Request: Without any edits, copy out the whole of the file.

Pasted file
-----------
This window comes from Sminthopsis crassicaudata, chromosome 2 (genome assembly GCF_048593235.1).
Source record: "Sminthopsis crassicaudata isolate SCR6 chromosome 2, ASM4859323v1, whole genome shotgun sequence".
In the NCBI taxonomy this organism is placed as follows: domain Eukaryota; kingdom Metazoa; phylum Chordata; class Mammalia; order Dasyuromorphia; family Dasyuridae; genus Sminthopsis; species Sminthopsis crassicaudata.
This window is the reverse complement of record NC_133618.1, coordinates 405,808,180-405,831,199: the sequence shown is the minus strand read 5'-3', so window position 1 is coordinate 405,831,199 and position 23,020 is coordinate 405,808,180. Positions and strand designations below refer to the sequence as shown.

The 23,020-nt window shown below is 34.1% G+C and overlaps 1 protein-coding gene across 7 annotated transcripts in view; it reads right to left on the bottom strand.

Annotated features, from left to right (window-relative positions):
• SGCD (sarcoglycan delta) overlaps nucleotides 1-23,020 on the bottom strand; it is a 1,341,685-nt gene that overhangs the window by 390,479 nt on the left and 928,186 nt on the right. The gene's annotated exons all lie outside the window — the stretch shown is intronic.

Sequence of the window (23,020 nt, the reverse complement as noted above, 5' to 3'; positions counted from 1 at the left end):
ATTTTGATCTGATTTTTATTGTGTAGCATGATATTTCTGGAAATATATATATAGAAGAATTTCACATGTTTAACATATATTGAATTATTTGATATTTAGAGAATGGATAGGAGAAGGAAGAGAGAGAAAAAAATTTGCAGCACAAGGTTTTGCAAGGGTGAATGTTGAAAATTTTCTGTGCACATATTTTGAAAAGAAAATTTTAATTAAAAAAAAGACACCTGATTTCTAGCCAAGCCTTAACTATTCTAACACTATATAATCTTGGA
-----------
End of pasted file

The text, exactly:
This window comes from Sminthopsis crassicaudata, chromosome 2 (genome assembly GCF_048593235.1).
Source record: "Sminthopsis crassicaudata isolate SCR6 chromosome 2, ASM4859323v1, whole genome shotgun sequence".
In the NCBI taxonomy this organism is placed as follows: domain Eukaryota; kingdom Metazoa; phylum Chordata; class Mammalia; order Dasyuromorphia; family Dasyuridae; genus Sminthopsis; species Sminthopsis crassicaudata.
This window is the reverse complement of record NC_133618.1, coordinates 405,808,180-405,831,199: the sequence shown is the minus strand read 5'-3', so window position 1 is coordinate 405,831,199 and position 23,020 is coordinate 405,808,180. Positions and strand designations below refer to the sequence as shown.

The 23,020-nt window shown below is 34.1% G+C and overlaps 1 protein-coding gene across 7 annotated transcripts in view; it reads right to left on the bottom strand.

Annotated features, from left to right (window-relative positions):
• SGCD (sarcoglycan delta) overlaps nucleotides 1-23,020 on the bottom strand; it is a 1,341,685-nt gene that overhangs the window by 390,479 nt on the left and 928,186 nt on the right. The gene's annotated exons all lie outside the window — the stretch shown is intronic.

Sequence of the window (23,020 nt, the reverse complement as noted above, 5' to 3'; positions counted from 1 at the left end):
ATTTTGATCTGATTTTTATTGTGTAGCATGATATTTCTGGAAATATATATATAGAAGAATTTCACATGTTTAACATATATTGAATTATTTGATATTTAGAGAATGGATAGGAGAAGGAAGAGAGAGAAAAAAATTTGCAGCACAAGGTTTTGCAAGGGTGAATGTTGAAAATTTTCTGTGCACATATTTTGAAAAGAAAATTTTAATTAAAAAAAAGACACCTGATTTCTAGCCAAGCCTTAACTATTCTAACACTATATAATCTTGGA